The need to load up new windows for many sequencing and editing duties, for example, rather than simply make edits within a timeline. The selection of included effects plugins is excellent, with highlights including the Convolver convolution reverb and a strong selection of delay tools.
New users will find a lot to like in the great sequencing and MIDI creation touches too, such as the inspirational Riff Machine, and the neat Graph Editor – which makes a welcome return for this version, having been dropped from FL Studio These are just a few features from a comprehensive list though. The highlight here is the addition of multiple Arrangements. This gives each project an unlimited number of alternative versions of the Playlist, which users can flip between to use as sketchpads or create variations on their current track.
Stability wise, FL ran solidly on my mid MacBook Pro, though we noticed some playback glitches when changing plugin presets. Setup and registration was easy. There are a few elements of FL Studio yet to be ported across for the Mac version. Rewire support is absent too. Image-Line says the former is currently being worked on.
Several plugins are currently unavailable. This gives users several options for bouncing instruments or samples down to single audio les. There are options to bounce down full Playlist tracks, selections from the Playlist or individual Patterns from the Rack. There are further tweaks to the Playlist too. For one thing, the number of available tracks has increased with this version, from an already fairly generous to a maximum of To help keep those masses of tracks getting too cluttered, you can now hide track groups.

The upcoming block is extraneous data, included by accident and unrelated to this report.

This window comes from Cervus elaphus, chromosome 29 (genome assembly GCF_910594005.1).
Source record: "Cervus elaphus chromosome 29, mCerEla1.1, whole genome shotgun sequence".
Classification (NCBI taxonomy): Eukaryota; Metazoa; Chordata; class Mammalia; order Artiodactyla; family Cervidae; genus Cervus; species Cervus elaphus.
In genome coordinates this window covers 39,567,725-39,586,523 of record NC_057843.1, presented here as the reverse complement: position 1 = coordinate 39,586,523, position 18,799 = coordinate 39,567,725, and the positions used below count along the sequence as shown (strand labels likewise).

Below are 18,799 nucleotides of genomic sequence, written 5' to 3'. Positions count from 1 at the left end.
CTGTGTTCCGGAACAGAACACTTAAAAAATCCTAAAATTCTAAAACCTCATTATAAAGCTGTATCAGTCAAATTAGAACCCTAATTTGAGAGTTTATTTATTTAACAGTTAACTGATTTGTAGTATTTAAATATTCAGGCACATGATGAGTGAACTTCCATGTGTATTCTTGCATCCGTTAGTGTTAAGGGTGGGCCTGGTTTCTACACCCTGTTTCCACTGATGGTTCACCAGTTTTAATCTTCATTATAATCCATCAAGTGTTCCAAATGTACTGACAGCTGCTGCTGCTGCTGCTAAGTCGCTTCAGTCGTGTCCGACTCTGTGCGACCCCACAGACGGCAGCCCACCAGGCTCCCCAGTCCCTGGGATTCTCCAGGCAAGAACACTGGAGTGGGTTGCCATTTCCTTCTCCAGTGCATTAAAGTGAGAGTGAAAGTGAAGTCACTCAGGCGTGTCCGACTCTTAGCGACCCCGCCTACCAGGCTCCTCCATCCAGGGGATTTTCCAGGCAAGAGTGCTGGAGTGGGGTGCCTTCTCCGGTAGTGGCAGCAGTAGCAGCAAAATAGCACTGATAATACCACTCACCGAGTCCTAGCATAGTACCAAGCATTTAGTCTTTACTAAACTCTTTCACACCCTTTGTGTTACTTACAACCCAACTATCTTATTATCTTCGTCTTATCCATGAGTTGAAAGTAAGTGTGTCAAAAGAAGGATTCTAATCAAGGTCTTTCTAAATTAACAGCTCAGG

FL Studio also now presents a visual representation of audio when recording into the Playlist. On the recording front, when recording in looped mode, multiple takes are now automatically copied to new tracks and grouped, which is handy for keeping track of multiple variations.
Multiple time signature options for both the Playlist and individual Patterns is another welcome new feature. This allows users to add markers to the Playlist which initiate a shift in time signature. You can also set time signatures for individual Patterns, and even change timings mid Pattern using the Piano Roll.
Patterns can be set to follow time sig changes marked on the Playlist too. There are a good number of other small tweaks and quality of life improvements across the board, from an improved plugin delay compensation system to general bug fixes for a host of FL Plugins and numerous other small changes.
That aside though, while some longtime users may bemoan a lack of major new plugins or tools, the Playlist and Pattern improvements are excellent, and make this a really worthwhile update. As for new users, FL Studio is very much worth your attention.
It makes a great addition to the Mac realm too. The best of MusicRadar in your inbox Don’t miss the latest deals, news, reviews, features and tutorials No spam, we promise. You can unsubscribe at any time and we’ll never share your details without your permission.